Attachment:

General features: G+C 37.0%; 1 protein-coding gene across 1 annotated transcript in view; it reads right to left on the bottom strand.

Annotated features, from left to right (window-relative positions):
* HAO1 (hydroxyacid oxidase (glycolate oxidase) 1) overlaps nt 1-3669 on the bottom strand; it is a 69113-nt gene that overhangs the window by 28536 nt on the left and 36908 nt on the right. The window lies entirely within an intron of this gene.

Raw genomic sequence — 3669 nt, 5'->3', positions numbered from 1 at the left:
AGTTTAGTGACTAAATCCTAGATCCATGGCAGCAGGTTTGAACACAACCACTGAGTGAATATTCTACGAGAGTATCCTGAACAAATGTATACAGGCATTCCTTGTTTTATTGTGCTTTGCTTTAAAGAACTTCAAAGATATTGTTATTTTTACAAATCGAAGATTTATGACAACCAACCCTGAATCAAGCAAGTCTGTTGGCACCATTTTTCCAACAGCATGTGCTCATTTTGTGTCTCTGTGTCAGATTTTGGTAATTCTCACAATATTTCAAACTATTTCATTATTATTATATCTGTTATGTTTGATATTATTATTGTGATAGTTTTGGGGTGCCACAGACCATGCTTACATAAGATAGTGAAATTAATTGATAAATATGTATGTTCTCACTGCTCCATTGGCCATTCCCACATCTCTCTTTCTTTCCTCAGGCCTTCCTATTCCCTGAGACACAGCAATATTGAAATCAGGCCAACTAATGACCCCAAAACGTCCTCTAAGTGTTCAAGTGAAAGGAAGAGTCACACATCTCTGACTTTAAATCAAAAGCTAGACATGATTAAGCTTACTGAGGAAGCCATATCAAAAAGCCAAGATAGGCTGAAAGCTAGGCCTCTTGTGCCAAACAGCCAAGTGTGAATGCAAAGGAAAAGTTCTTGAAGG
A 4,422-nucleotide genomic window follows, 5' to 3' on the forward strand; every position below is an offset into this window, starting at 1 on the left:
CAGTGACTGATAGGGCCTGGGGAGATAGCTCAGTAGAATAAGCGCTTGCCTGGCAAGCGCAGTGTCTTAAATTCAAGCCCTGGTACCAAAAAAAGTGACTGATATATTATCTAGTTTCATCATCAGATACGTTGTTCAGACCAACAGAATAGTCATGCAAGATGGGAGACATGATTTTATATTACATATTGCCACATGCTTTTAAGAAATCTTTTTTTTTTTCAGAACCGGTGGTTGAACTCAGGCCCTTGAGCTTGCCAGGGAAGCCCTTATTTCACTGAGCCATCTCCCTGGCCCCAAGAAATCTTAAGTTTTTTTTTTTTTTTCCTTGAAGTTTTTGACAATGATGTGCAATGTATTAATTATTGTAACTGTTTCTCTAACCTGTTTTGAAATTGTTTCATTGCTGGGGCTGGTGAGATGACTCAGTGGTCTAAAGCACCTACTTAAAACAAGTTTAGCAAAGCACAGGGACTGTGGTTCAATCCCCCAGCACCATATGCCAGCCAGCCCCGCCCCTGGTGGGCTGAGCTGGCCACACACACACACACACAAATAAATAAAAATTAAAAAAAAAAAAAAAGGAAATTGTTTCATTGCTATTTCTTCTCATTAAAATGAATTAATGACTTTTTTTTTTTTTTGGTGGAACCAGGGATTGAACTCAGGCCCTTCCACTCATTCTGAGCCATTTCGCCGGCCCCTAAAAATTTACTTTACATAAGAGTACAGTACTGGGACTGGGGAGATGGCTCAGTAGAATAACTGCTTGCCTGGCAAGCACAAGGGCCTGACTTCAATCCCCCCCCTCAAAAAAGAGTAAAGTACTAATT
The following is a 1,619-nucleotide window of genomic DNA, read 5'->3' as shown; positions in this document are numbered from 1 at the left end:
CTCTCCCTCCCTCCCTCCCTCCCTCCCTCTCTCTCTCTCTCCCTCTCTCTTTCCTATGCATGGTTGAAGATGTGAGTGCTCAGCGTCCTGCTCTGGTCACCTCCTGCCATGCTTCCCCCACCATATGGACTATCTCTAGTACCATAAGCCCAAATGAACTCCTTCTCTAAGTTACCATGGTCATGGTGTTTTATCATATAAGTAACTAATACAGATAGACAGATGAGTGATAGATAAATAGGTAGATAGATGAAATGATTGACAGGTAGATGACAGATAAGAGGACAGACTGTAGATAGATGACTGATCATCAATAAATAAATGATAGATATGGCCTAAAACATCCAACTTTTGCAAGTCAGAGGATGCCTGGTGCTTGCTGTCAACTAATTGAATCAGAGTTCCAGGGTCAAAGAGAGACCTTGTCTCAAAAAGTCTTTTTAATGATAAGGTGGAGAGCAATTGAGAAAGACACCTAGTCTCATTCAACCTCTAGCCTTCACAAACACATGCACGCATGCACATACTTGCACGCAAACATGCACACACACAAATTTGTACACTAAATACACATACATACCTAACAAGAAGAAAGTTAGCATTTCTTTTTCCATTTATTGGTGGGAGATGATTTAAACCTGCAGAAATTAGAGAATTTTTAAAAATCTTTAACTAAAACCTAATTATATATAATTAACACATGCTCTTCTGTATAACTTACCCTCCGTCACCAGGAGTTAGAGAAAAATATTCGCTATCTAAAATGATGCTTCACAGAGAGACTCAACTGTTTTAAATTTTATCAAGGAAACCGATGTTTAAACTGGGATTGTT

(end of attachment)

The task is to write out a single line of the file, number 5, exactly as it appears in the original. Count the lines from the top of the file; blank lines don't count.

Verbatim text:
AGTTTAGTGACTAAATCCTAGATCCATGGCAGCAGGTTTGAACACAACCACTGAGTGAATATTCTACGAGAGTATCCTGAACAAATGTATACAGGCATTCCTTGTTTTATTGTGCTTTGCTTTAAAGAACTTCAAAGATATTGTTATTTTTACAAATCGAAGATTTATGACAACCAACCCTGAATCAAGCAAGTCTGTTGGCACCATTTTTCCAACAGCATGTGCTCATTTTGTGTCTCTGTGTCAGATTTTGGTAATTCTCACAATATTTCAAACTATTTCATTATTATTATATCTGTTATGTTTGATATTATTATTGTGATAGTTTTGGGGTGCCACAGACCATGCTTACATAAGATAGTGAAATTAATTGATAAATATGTATGTTCTCACTGCTCCATTGGCCATTCCCACATCTCTCTTTCTTTCCTCAGGCCTTCCTATTCCCTGAGACACAGCAATATTGAAATCAGGCCAACTAATGACCCCAAAACGTCCTCTAAGTGTTCAAGTGAAAGGAAGAGTCACACATCTCTGACTTTAAATCAAAAGCTAGACATGATTAAGCTTACTGAGGAAGCCATATCAAAAAGCCAAGATAGGCTGAAAGCTAGGCCTCTTGTGCCAAACAGCCAAGTGTGAATGCAAAGGAAAAGTTCTTGAAGG